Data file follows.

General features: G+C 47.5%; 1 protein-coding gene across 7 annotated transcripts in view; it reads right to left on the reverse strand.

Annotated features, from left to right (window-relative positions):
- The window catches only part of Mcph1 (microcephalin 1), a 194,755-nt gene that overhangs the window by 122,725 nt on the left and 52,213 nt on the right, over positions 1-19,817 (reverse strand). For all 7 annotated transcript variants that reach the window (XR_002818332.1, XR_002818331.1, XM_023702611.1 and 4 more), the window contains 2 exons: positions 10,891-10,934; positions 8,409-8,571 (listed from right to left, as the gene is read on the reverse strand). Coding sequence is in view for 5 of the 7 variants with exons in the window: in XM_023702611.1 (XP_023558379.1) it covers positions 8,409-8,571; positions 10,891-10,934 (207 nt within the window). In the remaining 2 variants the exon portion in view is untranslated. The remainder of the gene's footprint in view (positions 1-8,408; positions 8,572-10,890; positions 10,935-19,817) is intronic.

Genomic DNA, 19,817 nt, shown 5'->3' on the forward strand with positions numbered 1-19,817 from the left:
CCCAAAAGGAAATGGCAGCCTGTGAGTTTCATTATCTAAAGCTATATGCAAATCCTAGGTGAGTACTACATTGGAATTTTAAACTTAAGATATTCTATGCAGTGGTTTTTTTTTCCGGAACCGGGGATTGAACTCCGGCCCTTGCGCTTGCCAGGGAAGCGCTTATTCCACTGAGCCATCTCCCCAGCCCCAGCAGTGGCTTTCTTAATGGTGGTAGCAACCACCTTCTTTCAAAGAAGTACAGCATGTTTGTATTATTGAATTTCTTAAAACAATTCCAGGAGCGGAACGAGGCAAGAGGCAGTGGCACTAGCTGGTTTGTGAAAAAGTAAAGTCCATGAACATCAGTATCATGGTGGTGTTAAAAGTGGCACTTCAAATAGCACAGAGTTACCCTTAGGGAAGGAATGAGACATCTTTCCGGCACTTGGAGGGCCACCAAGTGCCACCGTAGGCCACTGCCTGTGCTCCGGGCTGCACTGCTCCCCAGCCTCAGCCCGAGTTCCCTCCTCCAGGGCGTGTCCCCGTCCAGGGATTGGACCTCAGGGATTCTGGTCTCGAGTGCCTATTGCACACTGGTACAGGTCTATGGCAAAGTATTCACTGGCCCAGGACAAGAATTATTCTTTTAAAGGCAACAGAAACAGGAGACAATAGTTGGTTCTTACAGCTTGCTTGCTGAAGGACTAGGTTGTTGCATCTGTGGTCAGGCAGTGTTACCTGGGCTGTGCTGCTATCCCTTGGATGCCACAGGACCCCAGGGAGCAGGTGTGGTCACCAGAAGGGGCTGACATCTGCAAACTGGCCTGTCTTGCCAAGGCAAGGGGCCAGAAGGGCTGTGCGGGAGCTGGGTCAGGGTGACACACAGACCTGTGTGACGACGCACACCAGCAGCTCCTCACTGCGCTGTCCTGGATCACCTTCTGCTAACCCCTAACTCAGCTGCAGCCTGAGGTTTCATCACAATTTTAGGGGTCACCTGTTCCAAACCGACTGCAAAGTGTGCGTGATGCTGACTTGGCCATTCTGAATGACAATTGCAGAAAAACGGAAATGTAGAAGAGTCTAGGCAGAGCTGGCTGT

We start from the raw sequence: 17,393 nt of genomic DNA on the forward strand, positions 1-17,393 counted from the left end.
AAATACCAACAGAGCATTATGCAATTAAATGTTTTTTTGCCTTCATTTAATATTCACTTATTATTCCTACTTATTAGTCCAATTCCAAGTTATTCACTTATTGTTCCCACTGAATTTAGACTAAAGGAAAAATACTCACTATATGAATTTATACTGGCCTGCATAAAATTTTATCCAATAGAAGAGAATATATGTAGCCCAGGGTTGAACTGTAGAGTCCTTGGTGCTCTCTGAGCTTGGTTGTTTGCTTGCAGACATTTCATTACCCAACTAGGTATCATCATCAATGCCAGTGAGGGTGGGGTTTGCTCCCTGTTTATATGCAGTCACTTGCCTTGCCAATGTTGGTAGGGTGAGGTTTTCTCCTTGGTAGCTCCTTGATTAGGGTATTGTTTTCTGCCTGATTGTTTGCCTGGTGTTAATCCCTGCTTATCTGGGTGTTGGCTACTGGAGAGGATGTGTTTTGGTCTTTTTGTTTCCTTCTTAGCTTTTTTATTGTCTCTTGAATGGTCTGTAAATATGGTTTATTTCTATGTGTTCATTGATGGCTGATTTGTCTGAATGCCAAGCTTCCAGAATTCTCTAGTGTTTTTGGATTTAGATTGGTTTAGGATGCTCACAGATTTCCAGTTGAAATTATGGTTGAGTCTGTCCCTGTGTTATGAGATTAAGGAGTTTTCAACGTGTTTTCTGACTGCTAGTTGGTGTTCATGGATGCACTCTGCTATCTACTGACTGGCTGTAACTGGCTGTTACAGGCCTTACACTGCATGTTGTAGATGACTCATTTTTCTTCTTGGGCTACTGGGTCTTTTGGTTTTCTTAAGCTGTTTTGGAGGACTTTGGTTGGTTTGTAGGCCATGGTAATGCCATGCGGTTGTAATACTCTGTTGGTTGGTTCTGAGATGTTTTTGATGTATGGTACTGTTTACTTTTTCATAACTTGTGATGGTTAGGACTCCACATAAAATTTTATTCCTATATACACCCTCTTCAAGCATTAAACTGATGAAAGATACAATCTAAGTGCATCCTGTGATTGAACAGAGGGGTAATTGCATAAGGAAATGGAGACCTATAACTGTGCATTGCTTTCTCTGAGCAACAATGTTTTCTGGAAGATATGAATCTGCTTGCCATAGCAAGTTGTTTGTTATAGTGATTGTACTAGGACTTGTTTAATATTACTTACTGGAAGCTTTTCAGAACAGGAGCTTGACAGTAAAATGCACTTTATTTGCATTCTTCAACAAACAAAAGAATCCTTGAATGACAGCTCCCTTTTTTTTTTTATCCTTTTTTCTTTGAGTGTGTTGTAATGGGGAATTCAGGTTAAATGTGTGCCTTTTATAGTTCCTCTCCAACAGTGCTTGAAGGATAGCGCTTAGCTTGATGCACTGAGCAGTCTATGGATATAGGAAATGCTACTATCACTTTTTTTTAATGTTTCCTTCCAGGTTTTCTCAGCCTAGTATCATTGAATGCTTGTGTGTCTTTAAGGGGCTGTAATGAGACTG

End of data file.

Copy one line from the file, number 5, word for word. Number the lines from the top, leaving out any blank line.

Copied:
CCCAAAAGGAAATGGCAGCCTGTGAGTTTCATTATCTAAAGCTATATGCAAATCCTAGGTGAGTACTACATTGGAATTTTAAACTTAAGATATTCTATGCAGTGGTTTTTTTTTCCGGAACCGGGGATTGAACTCCGGCCCTTGCGCTTGCCAGGGAAGCGCTTATTCCACTGAGCCATCTCCCCAGCCCCAGCAGTGGCTTTCTTAATGGTGGTAGCAACCACCTTCTTTCAAAGAAGTACAGCATGTTTGTATTATTGAATTTCTTAAAACAATTCCAGGAGCGGAACGAGGCAAGAGGCAGTGGCACTAGCTGGTTTGTGAAAAAGTAAAGTCCATGAACATCAGTATCATGGTGGTGTTAAAAGTGGCACTTCAAATAGCACAGAGTTACCCTTAGGGAAGGAATGAGACATCTTTCCGGCACTTGGAGGGCCACCAAGTGCCACCGTAGGCCACTGCCTGTGCTCCGGGCTGCACTGCTCCCCAGCCTCAGCCCGAGTTCCCTCCTCCAGGGCGTGTCCCCGTCCAGGGATTGGACCTCAGGGATTCTGGTCTCGAGTGCCTATTGCACACTGGTACAGGTCTATGGCAAAGTATTCACTGGCCCAGGACAAGAATTATTCTTTTAAAGGCAACAGAAACAGGAGACAATAGTTGGTTCTTACAGCTTGCTTGCTGAAGGACTAGGTTGTTGCATCTGTGGTCAGGCAGTGTTACCTGGGCTGTGCTGCTATCCCTTGGATGCCACAGGACCCCAGGGAGCAGGTGTGGTCACCAGAAGGGGCTGACATCTGCAAACTGGCCTGTCTTGCCAAGGCAAGGGGCCAGAAGGGCTGTGCGGGAGCTGGGTCAGGGTGACACACAGACCTGTGTGACGACGCACACCAGCAGCTCCTCACTGCGCTGTCCTGGATCACCTTCTGCTAACCCCTAACTCAGCTGCAGCCTGAGGTTTCATCACAATTTTAGGGGTCACCTGTTCCAAACCGACTGCAAAGTGTGCGTGATGCTGACTTGGCCATTCTGAATGACAATTGCAGAAAAACGGAAATGTAGAAGAGTCTAGGCAGAGCTGGCTGT